“The kingdom of heaven will like…” So where is this kingdom that Jesus talks about so often? Is it somewhere beyond the horizon, only accessed after life on earth has come to an end? The answer is simple: Heaven is where God dwells. Through his spirit, God lives within our hearts; he exists in thoughts and in time, in all the space in our universe; in every aspect of creation; in the community of oneness, ushered in by Christ’s existence as a man; in the center of the cross, and all along its branching arms, connecting us to him and to one another. The only way to be excluded from the kingdom is when we close ourselves to God’s presence by allowing fear, doubt and self pity to overpower our God-consciousness. When we fill our hearts with shame and self-centered thinking, there is no room for the Spirit to dwell there, nothing to carry the flame of God’s light.

Let us always remember that the kingdom is not some far-off place, but is right here with us, and the celebration has already begun. And then let us share our light with the world, inviting the entire village to join in as we celebrate our unity in Christ.

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My humanity is bound up in yours, for we can only be human together. –Desmond Tutu

A human being is multi-faceted, paradoxical at best. On the one hand, humanity is our ability to care for others, in a sense it is our compassion and kindness. But on the other hand, we can attribute most of the worst events in history to the essential flaws of human nature.

Allowing one another a shred of human dignity is a nice idea. Humanists are defined as secular individualists who employ scientific reason and critical thinking to their problems. Humanist approaches seem to focus on the betterment of society through a basic respect for all humans. Sounds ok so far.

But…and this is a big but…I’ve seen over and over that even with the best intentions, we will wind up hurting each other again and again. Even at Koinonia, where a small group of people have committed to living reconciled lives, we fail each other over and over. We unintentionally (and sometimes carelessly) step on each others’ toes, gossip, bend the truth in the name of being nice…as my A.A. friends say, our best thinking doesn’t seem to get us very far.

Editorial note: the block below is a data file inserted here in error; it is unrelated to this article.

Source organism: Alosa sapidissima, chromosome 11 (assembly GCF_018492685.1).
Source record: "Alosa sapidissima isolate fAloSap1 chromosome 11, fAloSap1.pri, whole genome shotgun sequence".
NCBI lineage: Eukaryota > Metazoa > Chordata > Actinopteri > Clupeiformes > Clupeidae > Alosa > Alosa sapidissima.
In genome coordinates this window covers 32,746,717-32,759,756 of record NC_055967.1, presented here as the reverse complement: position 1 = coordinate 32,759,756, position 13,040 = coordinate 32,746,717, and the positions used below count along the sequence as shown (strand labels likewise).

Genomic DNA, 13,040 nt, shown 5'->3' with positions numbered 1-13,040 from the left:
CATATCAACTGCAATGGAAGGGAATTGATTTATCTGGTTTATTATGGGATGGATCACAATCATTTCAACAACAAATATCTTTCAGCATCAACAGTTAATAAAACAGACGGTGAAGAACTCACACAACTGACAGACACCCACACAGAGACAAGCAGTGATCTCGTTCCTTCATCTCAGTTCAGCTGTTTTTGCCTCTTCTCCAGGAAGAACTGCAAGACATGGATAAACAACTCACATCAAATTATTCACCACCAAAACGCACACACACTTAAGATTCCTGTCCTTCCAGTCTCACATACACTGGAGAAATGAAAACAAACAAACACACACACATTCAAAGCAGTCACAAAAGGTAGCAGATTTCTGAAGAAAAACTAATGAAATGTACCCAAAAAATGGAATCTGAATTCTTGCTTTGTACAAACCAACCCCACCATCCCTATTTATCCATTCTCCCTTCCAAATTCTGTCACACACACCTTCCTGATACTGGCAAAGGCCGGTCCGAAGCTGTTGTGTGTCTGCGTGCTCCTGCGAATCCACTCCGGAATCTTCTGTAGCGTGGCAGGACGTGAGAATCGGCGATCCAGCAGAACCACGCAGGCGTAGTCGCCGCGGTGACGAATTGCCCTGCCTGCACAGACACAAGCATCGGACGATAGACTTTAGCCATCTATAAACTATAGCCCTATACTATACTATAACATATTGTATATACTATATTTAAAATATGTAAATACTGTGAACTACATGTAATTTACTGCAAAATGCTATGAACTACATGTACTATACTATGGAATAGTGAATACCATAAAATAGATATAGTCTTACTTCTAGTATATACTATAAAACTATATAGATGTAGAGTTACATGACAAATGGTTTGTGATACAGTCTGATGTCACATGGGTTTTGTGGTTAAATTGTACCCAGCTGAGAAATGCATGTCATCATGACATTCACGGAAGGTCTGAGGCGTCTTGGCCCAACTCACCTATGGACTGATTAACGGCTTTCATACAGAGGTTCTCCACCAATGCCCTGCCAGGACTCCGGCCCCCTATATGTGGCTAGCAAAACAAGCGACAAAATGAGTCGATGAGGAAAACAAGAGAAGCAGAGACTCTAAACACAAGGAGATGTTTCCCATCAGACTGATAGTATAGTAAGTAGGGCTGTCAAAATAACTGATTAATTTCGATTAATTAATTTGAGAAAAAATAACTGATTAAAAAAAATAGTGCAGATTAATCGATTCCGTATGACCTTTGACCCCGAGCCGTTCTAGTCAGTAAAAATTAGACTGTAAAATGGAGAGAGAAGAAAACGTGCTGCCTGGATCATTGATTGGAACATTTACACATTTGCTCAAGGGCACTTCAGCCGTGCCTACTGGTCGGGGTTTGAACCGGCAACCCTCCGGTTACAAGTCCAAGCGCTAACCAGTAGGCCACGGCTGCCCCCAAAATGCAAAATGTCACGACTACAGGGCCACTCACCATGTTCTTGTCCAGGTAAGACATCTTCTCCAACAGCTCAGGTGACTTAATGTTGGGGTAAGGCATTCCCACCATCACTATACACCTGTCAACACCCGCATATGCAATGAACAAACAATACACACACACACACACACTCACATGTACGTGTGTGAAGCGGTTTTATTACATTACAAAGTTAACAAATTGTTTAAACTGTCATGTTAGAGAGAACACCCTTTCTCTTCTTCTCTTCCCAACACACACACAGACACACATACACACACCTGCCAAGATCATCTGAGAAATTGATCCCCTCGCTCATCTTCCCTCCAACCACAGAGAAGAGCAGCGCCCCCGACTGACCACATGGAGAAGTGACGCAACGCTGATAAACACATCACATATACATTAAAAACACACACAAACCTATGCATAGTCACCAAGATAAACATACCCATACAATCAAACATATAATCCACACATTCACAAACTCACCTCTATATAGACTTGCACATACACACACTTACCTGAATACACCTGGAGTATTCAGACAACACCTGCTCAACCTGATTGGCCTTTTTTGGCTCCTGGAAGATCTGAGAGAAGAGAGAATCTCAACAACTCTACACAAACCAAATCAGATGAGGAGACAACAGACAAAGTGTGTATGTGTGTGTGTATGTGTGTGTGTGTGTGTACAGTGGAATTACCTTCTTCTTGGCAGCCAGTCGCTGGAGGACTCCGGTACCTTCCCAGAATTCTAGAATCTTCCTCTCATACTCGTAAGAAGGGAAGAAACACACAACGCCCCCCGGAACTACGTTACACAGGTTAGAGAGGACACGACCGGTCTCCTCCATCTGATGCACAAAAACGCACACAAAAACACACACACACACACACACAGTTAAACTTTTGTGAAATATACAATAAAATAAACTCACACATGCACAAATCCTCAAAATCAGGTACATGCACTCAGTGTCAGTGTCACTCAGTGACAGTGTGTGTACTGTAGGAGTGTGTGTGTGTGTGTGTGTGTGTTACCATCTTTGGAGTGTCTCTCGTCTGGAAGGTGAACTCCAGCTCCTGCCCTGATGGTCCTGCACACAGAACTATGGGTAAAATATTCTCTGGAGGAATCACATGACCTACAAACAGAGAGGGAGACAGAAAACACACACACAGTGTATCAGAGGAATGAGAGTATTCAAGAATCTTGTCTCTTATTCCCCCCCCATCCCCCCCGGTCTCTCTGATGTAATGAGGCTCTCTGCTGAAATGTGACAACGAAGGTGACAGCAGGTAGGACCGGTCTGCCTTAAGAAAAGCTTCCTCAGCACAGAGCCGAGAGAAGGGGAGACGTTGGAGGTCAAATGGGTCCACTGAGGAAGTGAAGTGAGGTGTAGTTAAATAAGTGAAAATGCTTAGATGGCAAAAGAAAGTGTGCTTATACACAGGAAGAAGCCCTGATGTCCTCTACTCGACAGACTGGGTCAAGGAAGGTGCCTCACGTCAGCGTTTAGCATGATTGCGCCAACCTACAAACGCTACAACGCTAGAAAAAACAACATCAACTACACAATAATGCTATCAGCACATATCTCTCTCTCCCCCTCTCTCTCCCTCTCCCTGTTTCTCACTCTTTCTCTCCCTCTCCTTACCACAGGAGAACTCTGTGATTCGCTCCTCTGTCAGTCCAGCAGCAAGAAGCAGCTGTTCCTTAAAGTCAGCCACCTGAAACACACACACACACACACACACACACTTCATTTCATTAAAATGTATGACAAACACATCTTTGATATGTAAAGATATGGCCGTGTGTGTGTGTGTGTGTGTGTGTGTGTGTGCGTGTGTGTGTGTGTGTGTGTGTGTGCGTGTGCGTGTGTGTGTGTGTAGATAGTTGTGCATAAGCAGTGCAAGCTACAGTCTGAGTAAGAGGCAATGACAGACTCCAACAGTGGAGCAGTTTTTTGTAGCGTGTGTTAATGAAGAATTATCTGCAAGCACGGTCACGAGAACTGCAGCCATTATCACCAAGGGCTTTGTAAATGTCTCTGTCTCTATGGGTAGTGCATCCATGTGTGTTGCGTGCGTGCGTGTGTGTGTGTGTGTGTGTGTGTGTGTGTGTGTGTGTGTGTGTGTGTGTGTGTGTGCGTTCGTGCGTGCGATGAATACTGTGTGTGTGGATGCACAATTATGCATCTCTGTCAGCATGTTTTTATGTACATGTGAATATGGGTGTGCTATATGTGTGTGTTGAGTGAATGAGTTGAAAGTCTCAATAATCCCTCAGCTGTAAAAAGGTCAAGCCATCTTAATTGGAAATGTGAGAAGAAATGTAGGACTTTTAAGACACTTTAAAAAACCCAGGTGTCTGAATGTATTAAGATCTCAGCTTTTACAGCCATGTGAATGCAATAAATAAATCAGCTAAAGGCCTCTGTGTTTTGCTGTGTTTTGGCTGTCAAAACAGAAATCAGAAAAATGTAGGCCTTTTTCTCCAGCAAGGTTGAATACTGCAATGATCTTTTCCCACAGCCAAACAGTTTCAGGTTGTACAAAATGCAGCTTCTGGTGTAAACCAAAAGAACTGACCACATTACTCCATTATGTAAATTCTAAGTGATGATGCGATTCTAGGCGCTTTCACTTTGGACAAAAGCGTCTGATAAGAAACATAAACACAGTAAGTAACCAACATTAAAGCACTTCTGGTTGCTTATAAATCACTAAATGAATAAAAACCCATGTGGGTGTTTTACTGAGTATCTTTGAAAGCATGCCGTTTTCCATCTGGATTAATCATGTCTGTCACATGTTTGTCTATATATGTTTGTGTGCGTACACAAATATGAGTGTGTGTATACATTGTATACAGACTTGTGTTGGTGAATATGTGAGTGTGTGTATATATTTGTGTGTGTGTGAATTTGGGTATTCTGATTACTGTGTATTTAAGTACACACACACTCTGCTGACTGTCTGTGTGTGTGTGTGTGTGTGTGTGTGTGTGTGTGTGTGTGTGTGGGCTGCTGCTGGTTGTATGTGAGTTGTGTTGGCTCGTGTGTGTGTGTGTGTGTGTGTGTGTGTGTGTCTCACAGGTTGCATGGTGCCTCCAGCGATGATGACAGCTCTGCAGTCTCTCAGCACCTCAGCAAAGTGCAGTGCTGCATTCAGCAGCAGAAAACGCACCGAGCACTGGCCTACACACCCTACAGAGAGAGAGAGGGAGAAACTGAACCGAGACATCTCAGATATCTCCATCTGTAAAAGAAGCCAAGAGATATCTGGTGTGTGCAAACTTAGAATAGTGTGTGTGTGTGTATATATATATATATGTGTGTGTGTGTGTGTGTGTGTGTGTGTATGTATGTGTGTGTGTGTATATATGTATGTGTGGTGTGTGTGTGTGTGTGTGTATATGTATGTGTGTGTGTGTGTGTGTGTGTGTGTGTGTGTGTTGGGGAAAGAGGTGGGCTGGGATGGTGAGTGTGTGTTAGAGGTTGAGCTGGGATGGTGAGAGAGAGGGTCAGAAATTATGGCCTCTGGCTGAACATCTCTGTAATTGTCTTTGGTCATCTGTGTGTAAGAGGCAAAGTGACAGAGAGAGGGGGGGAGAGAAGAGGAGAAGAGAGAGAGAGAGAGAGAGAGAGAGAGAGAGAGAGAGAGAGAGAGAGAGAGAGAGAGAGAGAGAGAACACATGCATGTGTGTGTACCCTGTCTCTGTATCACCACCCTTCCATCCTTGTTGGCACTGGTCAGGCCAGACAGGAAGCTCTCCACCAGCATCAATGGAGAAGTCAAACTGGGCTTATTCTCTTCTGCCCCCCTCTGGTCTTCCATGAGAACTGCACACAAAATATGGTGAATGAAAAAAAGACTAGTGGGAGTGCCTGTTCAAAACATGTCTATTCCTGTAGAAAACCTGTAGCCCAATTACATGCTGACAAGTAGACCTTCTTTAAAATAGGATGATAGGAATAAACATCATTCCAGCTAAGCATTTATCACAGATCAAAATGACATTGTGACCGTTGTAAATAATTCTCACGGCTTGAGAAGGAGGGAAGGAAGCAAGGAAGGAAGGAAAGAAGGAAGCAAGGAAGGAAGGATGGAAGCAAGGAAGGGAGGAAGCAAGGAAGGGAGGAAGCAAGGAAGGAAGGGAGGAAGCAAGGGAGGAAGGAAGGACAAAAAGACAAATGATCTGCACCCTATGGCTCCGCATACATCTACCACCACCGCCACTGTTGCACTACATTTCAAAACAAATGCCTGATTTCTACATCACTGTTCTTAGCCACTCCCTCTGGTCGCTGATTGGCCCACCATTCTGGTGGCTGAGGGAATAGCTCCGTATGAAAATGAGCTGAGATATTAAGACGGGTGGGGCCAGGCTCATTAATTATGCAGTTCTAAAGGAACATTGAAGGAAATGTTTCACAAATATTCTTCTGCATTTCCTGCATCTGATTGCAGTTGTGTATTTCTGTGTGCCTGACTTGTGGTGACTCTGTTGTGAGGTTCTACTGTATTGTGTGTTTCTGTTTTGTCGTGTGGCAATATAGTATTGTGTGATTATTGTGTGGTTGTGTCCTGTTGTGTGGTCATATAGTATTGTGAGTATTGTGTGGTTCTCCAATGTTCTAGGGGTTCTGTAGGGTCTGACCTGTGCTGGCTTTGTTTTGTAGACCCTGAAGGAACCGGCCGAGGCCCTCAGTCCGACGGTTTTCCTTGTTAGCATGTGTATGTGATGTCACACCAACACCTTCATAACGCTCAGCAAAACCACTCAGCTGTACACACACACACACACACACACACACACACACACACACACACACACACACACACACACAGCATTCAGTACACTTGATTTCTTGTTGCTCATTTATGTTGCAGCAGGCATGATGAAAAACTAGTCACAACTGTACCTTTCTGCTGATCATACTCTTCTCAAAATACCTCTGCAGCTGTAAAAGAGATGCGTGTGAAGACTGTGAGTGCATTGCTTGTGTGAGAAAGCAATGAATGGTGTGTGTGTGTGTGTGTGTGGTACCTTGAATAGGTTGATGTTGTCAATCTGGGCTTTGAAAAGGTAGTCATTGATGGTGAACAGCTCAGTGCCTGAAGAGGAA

So yes, Desmond, we can only be human together. But, “To err is human, to forgive divine.” (Alexander Pope) I’m with Alex on this one. Humanity is full of errors in judgment, self-righteousness, self-centeredness, fear and flat out disregard for the other beings around us. And so, in my experience, we absolutely need divine intervention if we are to make anything worthwhile out of the mess of life on Earth.

Without God, I’ve charged headlong into the life I dreamed of, where I just wanted to be happy all the time. When that was my life, relationships fell apart, jobs were abandoned, my family was to be kept at arms’ length, and I was fierce and independent. At best, I was lonely and aimless, experiencing intermittent happiness among the mess. At worst, I was filled with resentment, judgment and paralyzing fear.

With God, I’ve balked many times at the life he has laid out before me. And then thankfully I’ve followed his lead regardless of my fear. Faith tells me to keep going despite my inner-critic’s warnings. With God, fleeting happiness is all right because a deep sense of joy permeates my walk with him. Even in the midst of turmoil, I can experience divine grace and forgiveness. And in God’s presence, I can be more than simply human. I can glimpse eternity, and know that my humanity is a precious and temporary gift.

Each life is a treasure. How will you spend yours? Will you squander it on selfish pleasures? Or store up heavenly riches that will reward you and countless others in this life and the life to come?